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School Personnel

Research suggests that approximately 25% of American children will experience at least one traumatic event by the age of 16. A child's reactions to trauma can interfere considerably with learning and/or behavior at school. Schools serve as a critical system of support for children who have experienced trauma. Administrators, teachers, and staff can help reduce the effects of trauma on children by recognizing trauma responses, accommodating and responding to traumatized students within the classroom, and referring children to outside professionals when necessary. The National Child Traumatic Stress Network has developed tools and materials to help educators, school staff, and administrators understand and respond to the specific needs of traumatized children.In addition to the NCTSN resources highlighted below, School Personnel can learn more about creating trauma-informed schools in the Trauma-Informed Care section of this website.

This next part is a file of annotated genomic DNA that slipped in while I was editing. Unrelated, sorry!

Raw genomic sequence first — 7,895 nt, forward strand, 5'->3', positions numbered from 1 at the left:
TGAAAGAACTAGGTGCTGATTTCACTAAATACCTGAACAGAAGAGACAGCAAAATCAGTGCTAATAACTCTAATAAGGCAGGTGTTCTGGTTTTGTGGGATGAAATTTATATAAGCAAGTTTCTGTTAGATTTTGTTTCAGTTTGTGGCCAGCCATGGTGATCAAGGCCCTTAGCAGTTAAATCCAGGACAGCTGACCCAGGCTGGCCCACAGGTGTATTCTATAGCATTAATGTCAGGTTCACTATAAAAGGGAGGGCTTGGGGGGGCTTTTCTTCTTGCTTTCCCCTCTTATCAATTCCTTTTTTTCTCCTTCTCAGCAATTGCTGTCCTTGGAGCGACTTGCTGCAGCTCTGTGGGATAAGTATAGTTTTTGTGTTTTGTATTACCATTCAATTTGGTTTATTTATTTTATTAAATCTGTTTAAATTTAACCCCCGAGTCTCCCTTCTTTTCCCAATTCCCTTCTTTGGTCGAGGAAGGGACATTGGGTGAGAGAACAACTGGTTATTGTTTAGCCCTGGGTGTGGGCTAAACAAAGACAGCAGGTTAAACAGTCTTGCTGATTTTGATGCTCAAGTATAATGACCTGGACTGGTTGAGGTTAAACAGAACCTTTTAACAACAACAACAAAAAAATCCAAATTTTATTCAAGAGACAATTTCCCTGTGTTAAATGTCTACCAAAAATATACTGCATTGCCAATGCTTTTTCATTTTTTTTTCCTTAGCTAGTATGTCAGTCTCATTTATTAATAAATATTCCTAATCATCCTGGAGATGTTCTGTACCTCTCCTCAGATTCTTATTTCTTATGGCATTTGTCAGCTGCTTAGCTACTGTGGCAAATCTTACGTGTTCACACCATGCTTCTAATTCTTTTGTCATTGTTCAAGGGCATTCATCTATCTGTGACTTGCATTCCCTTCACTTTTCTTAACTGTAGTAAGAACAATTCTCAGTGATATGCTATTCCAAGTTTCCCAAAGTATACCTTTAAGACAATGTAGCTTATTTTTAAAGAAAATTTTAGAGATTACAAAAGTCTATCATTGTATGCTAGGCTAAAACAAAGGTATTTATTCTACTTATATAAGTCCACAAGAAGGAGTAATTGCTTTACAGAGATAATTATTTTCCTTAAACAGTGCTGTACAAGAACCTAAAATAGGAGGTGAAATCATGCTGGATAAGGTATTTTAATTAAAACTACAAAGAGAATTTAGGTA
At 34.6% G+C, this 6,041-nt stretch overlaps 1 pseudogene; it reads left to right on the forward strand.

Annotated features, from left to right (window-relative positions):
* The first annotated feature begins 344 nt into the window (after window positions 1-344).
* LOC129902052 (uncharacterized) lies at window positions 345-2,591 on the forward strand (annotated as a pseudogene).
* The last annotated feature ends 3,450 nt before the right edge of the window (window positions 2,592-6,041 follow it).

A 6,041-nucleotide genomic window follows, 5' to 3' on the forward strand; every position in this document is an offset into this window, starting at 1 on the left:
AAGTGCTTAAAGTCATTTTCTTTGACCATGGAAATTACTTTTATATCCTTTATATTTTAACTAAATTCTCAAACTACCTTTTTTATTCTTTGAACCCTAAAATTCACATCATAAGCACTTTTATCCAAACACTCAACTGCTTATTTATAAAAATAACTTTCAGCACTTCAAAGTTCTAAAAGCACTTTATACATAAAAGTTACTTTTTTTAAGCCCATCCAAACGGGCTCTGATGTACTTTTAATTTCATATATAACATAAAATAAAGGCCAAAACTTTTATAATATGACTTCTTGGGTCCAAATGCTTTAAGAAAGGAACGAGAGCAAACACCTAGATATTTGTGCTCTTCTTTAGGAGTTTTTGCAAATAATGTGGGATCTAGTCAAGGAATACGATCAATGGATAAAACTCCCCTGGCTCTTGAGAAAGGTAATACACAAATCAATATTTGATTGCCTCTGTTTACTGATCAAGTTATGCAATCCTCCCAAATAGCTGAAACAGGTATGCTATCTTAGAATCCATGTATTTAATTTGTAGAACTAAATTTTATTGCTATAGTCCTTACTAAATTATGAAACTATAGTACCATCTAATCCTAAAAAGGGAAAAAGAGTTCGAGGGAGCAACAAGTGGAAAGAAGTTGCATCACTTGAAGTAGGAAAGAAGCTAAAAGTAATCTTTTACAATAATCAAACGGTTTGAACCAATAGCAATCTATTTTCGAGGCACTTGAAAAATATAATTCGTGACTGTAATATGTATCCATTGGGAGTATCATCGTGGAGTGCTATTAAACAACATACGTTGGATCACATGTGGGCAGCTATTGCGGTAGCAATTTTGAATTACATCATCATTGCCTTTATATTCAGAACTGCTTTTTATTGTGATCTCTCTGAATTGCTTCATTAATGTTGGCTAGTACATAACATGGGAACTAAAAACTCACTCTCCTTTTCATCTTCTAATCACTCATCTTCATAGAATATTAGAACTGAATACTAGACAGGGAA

NCTSN Resource

Understanding Refugee Trauma: For School Personnel

Type: Fact Sheet

Outlines different considerations that school personnel need to take into account when working with refugee youth and their families. This fact sheet describes the school, classroom, individual, and family considerations that school staff should understand when working with this population.

NCTSN Resource

Complex Trauma: Facts for Educators

Type: Fact Sheet

Helps educators and school staff recognize the signs and symptoms of complex trauma and offers recommendations on how to help students heal.

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